Las Vegas Sun

November 27, 2021

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Political Memo:

Dueling Democrats not gun-shy about embracing NRA

Sen. John Lee, D-North Las Vegas

Sen. John Lee, D-North Las Vegas

Assemblyman John Oceguera, D-Las Vegas

Assemblyman John Oceguera, D-Las Vegas

It’s not often that two Democrats try to outdo each other on who can best push the National Rifle Association’s legislation — even in Nevada.

But that was at the heart of a skirmish between state Sen. John Lee, D-North Las Vegas, and Assembly Speaker John Oceguera, D-Las Vegas, in the middle of the legislative session this year.

Now, the two Democrats are potentially facing each other in a primary for Congress, a fight that usually sees the candidates work to outdo each other on who can best appeal to the party’s most liberal voters.

Because the Legislature failed to pass a redistricting plan, the lines for Nevada’s four congressional districts haven’t been drawn yet. But both Democrats have launched congressional campaigns, and early indications are they will both seek to take on Rep. Joe Heck, R-Nev.

Their NRA cred will likely be an important issue for whichever Democrat faces Heck, particularly if the district stays relatively competitive and includes the rural counties that flank Clark County.

Lee has typically received an A-plus rating from the NRA, while Oceguera has said he’s proud of his A rating.

In April, as lawmakers were debating a host of gun-rights legislation, Lee wrote a scathing letter to Oceguera, accusing him of ripping off other legislators’ bills so he could get credit from the NRA. Oceguera sponsored an omnibus gun-rights bill meant to address most of the issues of the NRA.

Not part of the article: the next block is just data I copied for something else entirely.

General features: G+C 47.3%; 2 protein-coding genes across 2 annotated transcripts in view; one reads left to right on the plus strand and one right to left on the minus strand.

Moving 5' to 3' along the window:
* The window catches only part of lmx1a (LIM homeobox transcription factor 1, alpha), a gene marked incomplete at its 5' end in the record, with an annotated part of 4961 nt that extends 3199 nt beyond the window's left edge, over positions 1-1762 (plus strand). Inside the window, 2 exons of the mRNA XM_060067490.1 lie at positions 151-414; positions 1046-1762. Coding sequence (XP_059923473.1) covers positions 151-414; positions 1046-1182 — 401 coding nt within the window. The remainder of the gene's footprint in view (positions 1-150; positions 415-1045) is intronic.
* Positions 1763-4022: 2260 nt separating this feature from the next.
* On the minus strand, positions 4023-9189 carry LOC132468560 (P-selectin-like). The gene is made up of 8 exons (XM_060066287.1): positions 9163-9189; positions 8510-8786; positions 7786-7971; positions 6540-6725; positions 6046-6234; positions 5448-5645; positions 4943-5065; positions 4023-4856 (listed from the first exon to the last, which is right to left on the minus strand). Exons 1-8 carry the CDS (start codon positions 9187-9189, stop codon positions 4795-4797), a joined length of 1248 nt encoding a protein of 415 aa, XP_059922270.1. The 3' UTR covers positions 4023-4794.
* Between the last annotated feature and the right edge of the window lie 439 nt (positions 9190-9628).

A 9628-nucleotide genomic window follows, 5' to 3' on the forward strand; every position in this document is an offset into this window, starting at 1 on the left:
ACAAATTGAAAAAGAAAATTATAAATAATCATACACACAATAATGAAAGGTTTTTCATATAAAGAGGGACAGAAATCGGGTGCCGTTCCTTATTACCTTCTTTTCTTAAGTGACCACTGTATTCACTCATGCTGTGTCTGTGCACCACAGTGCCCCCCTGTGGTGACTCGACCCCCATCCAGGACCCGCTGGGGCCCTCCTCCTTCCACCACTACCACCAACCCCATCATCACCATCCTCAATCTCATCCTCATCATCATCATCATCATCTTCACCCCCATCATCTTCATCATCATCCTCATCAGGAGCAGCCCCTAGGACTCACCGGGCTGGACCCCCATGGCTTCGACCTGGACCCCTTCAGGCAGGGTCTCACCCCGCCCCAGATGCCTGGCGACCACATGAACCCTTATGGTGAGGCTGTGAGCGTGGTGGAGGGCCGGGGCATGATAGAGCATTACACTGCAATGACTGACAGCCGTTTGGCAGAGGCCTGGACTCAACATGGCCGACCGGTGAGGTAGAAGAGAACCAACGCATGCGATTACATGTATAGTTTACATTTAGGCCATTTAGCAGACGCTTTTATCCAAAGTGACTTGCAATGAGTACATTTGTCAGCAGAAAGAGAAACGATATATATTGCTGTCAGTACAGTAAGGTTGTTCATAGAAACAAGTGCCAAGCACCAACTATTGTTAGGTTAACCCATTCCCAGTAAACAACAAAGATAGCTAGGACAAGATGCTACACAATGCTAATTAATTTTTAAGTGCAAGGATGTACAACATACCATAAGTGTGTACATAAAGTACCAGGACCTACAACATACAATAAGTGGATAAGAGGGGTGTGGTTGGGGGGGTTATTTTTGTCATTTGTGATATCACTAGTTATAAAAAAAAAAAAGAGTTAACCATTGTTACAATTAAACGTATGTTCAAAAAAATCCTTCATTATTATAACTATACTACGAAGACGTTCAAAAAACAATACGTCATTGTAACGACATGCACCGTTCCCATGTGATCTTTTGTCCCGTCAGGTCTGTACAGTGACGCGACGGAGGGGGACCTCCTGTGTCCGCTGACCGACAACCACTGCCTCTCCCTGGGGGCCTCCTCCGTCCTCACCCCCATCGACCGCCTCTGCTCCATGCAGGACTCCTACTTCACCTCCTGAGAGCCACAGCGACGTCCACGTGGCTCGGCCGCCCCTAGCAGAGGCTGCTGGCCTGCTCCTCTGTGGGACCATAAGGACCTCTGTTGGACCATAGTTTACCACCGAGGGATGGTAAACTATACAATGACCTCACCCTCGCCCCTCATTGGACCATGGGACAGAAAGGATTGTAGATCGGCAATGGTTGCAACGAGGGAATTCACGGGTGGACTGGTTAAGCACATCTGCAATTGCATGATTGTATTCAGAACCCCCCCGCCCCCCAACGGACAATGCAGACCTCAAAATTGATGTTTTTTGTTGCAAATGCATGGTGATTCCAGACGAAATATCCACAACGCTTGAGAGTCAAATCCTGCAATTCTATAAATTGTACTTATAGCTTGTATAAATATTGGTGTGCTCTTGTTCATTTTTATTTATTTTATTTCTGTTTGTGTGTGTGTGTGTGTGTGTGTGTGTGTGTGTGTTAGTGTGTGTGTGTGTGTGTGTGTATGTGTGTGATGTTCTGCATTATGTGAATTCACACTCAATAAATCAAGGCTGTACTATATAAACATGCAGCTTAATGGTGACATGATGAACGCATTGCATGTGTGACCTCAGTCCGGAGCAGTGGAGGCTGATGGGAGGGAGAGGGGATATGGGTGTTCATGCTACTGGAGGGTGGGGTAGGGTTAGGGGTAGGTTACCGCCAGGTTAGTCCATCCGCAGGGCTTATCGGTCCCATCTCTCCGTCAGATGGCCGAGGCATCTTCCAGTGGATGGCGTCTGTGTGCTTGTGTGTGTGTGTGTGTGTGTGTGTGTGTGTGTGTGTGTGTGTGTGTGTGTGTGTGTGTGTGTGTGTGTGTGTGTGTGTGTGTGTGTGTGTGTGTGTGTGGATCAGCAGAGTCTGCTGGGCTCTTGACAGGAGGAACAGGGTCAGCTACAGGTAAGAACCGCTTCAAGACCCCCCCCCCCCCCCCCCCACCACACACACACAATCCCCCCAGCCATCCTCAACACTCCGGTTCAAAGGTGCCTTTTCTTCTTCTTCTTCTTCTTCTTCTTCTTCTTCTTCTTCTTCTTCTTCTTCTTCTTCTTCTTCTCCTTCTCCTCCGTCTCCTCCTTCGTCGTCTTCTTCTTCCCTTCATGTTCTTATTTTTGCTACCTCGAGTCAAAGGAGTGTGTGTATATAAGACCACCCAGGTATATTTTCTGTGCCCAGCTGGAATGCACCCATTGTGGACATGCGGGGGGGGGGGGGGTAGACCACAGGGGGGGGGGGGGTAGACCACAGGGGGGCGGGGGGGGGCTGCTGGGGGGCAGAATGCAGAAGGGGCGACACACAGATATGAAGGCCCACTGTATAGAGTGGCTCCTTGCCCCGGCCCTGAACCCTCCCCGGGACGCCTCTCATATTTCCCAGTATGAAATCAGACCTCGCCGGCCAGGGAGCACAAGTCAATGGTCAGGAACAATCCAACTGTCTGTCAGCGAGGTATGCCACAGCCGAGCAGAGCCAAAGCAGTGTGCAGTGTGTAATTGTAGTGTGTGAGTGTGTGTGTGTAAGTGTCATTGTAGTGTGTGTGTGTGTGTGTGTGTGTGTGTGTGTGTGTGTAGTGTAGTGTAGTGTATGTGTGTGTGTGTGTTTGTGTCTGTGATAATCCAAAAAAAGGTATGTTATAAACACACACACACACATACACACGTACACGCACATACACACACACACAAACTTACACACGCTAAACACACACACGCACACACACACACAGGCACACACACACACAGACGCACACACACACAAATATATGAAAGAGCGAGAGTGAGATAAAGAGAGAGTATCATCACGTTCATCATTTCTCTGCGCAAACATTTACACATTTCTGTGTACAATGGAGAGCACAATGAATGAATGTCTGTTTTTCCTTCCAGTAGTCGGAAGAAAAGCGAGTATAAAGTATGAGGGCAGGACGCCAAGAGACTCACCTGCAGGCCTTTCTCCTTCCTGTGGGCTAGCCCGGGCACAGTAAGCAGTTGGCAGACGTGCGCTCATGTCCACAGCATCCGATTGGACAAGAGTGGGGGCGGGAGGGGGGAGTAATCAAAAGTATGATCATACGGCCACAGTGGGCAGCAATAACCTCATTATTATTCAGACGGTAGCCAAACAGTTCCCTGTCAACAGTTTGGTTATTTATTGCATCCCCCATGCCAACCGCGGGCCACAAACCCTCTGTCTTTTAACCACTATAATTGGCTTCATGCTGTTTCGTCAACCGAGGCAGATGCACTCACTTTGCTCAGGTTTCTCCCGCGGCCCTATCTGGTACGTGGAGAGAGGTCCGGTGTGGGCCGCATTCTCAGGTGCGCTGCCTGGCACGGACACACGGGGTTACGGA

“I hope that in your zest for self-promotion and aggrandizement in trying to receive a coveted A-plus rating from the National Rifle Association that you haven’t jeopardized the ability to pass sensible and much-needed legislation concerning the gun rights of Nevadans,” Lee wrote.

He later told Las Vegas Sun reporter David McGrath Schwartz that Oceguera relied on bullying tactics as a legislative leader.

In his own letter, Oceguera responded by touting his biennial endorsements from the NRA and accused Lee of being “very angry about the legislation I am sponsoring, which protects the right of gun owners all across this state.”

Lee returned the letter unopened, saying he didn’t want to continue the debate.

Lawmakers passed Oceguera’s omnibus gun rights bill, as well as several other similar pieces of legislation sponsored by the lawmakers Lee thought Oceguera had “plagiarized.”

But the Assembly, under Oceguera’s leadership, killed Lee’s signature gun-rights legislation, a bill that would have allowed concealed weapon permit holders to bring firearms onto college campuses — a measure the NRA lobbied heavily for.

So, who got the credit — and the blame — for the Legislature’s work on gun rights legislation this year?

The NRA has yet to release its rating for the 2012 election, but it did issue a newsletter congratulating legislators who sponsored and helped pass its priority legislation. The newsletter credits Oceguera for his omnibus legislation and another bill he sponsored making it easier for gun owners to defend themselves using deadly force.

But who gets the blame for killing Lee’s “campus carry” legislation? Not Oceguera.

The NRA’s letter puts the blame on Assemblyman William Horne, D-Las Vegas, chairman of the Judiciary Committee. “Horne refused to bring (Senate Bill) 231 up for a vote, despite the fact that the NRA had secured the votes to get it out of committee and on to the floor,” the newsletter said.

Oceguera said earlier in the session that he supported the campus carry bill, but wasn’t going to wrangle the votes from his caucus for it. (Oceguera was unavailable for comment for this story.)

Horne disputed that the NRA had the votes to pass the bill and said it’s his practice not to bring bills up for a vote that he knows are going to fail.

He said Oceguera didn’t pressure him one way or the other.

Lee said he wasn’t too worried about who got credit for what, saying he was proud to help pass the “piece of legislation that had been stolen from everybody.”

“But you’ll notice no one standing up saying John Oceguera was the friend of the Second Amendment either,” Lee added. But what of the newsletter by the NRA blaming Horne for killing Lee’s legislation?

“The powers that be know what really happened,” Lee said.

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